Mustafiz’s struggle are normal: Mashrafe
The left-arm bowler will return to Bangladesh in the first week of May and then catch a flight to Sussex to join the team in their conditioning camp.
Lately, there has been talk about how Mustafizur Rahman’s performance has not been as effective as it was prior to his shoulder surgery.
The youngster caught the world’s attention when he ran through a powerful Indian batting line-up in 2015 and he followed that with a brilliant campaign in the Indian Premier League, which got him the Emerging Player award. He also received accolades from the International Cricket Council.
However, since his surgery for a shoulder injury in August 2016 the left-arm pacer has not been nearly as effective. Batsmen have been reading him with a lot more ease, especially in the shortest format of the game.
It is not as if Mustafizur is completely down and out though. He bowled magnificently against Sri Lanka in the recently-concluded Test series and had a significant role behind Bangladesh’s win in the second Test, the country’s 100th.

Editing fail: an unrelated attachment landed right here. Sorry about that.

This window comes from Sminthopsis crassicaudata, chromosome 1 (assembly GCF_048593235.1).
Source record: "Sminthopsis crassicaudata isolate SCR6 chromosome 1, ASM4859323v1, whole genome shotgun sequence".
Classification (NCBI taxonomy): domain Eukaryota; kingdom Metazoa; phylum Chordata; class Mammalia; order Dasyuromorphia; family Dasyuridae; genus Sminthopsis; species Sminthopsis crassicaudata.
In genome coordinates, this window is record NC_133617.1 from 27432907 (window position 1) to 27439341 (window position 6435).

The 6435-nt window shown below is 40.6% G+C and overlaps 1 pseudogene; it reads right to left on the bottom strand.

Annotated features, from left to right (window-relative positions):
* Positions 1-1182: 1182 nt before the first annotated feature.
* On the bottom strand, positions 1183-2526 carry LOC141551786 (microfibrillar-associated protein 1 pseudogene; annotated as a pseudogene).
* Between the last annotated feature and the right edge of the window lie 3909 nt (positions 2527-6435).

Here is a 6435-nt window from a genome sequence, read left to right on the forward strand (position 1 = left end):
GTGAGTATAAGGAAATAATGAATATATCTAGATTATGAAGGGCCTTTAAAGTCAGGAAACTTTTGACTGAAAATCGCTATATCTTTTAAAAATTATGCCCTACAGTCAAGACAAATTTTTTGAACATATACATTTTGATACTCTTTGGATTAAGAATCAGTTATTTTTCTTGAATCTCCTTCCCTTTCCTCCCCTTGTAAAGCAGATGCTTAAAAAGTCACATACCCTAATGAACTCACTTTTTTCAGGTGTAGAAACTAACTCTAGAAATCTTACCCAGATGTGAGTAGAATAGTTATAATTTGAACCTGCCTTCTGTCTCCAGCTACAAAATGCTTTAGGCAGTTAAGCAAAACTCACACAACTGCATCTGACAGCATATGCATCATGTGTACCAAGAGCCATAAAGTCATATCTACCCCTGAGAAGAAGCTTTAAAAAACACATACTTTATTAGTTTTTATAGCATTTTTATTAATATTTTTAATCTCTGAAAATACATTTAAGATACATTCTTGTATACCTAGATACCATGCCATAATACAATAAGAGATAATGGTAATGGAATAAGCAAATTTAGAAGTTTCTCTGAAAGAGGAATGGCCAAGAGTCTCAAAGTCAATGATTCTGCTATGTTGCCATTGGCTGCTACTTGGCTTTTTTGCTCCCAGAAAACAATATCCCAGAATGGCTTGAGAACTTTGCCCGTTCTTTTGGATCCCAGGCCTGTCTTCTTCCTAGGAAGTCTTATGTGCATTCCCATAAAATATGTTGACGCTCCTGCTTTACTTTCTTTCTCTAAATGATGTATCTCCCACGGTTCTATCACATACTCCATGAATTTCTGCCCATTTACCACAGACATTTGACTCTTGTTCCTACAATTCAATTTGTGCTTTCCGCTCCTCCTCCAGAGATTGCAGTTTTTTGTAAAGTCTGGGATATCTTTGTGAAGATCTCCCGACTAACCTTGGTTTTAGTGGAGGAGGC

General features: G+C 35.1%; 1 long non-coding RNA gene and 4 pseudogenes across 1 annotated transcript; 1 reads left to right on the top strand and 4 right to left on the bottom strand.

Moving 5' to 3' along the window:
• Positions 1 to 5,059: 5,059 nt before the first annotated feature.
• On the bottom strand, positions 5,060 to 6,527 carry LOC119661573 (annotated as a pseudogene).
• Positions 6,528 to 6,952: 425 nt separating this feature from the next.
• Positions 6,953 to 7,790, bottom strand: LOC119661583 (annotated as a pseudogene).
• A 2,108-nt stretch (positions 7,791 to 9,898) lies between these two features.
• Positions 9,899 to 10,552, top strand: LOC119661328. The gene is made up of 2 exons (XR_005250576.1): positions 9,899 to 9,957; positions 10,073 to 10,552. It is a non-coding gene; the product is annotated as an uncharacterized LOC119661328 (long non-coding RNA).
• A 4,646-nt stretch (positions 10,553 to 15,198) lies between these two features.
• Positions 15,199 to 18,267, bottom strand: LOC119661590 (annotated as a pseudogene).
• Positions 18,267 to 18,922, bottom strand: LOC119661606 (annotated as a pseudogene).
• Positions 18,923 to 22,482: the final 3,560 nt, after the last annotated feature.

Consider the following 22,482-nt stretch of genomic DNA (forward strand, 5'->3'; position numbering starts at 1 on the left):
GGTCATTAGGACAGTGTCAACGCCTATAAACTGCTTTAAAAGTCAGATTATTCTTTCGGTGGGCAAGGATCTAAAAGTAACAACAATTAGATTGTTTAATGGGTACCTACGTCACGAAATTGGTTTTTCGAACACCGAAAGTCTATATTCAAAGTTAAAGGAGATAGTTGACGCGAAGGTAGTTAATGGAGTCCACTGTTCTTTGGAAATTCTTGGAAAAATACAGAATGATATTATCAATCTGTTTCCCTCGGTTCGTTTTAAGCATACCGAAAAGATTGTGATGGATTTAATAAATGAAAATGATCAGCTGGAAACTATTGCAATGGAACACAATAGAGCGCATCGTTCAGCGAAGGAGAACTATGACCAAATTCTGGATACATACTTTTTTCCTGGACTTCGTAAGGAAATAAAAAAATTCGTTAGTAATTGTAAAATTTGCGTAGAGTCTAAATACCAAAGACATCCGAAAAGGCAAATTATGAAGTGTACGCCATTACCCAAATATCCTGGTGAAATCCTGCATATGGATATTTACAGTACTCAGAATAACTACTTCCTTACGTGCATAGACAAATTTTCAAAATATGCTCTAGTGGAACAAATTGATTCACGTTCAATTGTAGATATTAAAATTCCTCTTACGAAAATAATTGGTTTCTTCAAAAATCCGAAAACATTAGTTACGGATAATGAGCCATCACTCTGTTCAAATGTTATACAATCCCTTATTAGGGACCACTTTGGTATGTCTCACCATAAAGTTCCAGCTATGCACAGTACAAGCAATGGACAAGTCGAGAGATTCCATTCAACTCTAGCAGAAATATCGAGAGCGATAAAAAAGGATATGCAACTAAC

Still, he has struggled to find a place in the playing eleven for the Sunrisers Hyderabad in the ongoing IPL.
Responding to a question regarding Mustafizur’s form, Bangladesh captain Mashrafe Bin Mortaza told a press conference at Mirpur that he was not at all worried.
“Look, what’s happening to Mustafizur right now is normal. What happened earlier was abnormal. It’s unbelievable when a bowler gets 30-odd wickets in his first five games. Now he has to work harder to get his wickets. There are many good analysts in the world who have analysed his strong points.
“He is just recovering from an injury and he is around 19 or 20. The situation that he is in right now is difficult. And if we keep pressurising him, it will become even more difficult,” explained Mashrafe.
“He has proved his worth to Bangladesh. I feel that we shouldn’t expect the unthinkable from him all the time. If we have practical expectations, then I am sure he will go on to play for Bangladesh for more than 10 years,” he added.